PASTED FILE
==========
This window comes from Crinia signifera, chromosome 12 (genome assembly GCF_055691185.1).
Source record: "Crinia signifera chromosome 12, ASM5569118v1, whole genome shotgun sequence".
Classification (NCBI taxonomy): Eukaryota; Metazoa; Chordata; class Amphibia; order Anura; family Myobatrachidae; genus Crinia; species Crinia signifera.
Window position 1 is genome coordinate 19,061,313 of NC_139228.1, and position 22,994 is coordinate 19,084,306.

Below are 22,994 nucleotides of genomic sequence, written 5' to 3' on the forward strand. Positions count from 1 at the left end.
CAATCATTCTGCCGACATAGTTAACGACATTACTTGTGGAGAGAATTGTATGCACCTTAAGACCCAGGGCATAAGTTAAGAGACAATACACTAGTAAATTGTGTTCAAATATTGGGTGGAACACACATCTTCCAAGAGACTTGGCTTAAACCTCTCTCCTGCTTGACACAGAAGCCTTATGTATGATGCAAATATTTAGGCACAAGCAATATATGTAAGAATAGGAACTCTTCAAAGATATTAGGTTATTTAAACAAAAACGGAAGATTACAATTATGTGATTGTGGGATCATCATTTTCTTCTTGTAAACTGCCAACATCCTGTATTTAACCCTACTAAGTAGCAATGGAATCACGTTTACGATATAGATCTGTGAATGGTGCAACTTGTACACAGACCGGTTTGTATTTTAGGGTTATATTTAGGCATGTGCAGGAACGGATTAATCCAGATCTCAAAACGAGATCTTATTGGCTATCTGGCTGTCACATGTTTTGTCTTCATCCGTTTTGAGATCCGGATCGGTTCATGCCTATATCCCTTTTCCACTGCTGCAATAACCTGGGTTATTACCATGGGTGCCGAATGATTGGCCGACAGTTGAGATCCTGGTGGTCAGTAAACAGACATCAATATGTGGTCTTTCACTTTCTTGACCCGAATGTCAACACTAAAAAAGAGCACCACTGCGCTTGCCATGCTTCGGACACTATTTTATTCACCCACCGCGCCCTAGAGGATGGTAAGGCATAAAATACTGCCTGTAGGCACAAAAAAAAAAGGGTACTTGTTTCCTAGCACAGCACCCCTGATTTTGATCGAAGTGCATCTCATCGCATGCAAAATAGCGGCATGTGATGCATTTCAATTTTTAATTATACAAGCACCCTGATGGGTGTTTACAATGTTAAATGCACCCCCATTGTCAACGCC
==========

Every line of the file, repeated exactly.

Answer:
This window comes from Crinia signifera, chromosome 12 (genome assembly GCF_055691185.1).
Source record: "Crinia signifera chromosome 12, ASM5569118v1, whole genome shotgun sequence".
Classification (NCBI taxonomy): Eukaryota; Metazoa; Chordata; class Amphibia; order Anura; family Myobatrachidae; genus Crinia; species Crinia signifera.
Window position 1 is genome coordinate 19,061,313 of NC_139228.1, and position 22,994 is coordinate 19,084,306.

Below are 22,994 nucleotides of genomic sequence, written 5' to 3' on the forward strand. Positions count from 1 at the left end.
CAATCATTCTGCCGACATAGTTAACGACATTACTTGTGGAGAGAATTGTATGCACCTTAAGACCCAGGGCATAAGTTAAGAGACAATACACTAGTAAATTGTGTTCAAATATTGGGTGGAACACACATCTTCCAAGAGACTTGGCTTAAACCTCTCTCCTGCTTGACACAGAAGCCTTATGTATGATGCAAATATTTAGGCACAAGCAATATATGTAAGAATAGGAACTCTTCAAAGATATTAGGTTATTTAAACAAAAACGGAAGATTACAATTATGTGATTGTGGGATCATCATTTTCTTCTTGTAAACTGCCAACATCCTGTATTTAACCCTACTAAGTAGCAATGGAATCACGTTTACGATATAGATCTGTGAATGGTGCAACTTGTACACAGACCGGTTTGTATTTTAGGGTTATATTTAGGCATGTGCAGGAACGGATTAATCCAGATCTCAAAACGAGATCTTATTGGCTATCTGGCTGTCACATGTTTTGTCTTCATCCGTTTTGAGATCCGGATCGGTTCATGCCTATATCCCTTTTCCACTGCTGCAATAACCTGGGTTATTACCATGGGTGCCGAATGATTGGCCGACAGTTGAGATCCTGGTGGTCAGTAAACAGACATCAATATGTGGTCTTTCACTTTCTTGACCCGAATGTCAACACTAAAAAAGAGCACCACTGCGCTTGCCATGCTTCGGACACTATTTTATTCACCCACCGCGCCCTAGAGGATGGTAAGGCATAAAATACTGCCTGTAGGCACAAAAAAAAAAGGGTACTTGTTTCCTAGCACAGCACCCCTGATTTTGATCGAAGTGCATCTCATCGCATGCAAAATAGCGGCATGTGATGCATTTCAATTTTTAATTATACAAGCACCCTGATGGGTGTTTACAATGTTAAATGCACCCCCATTGTCAACGCC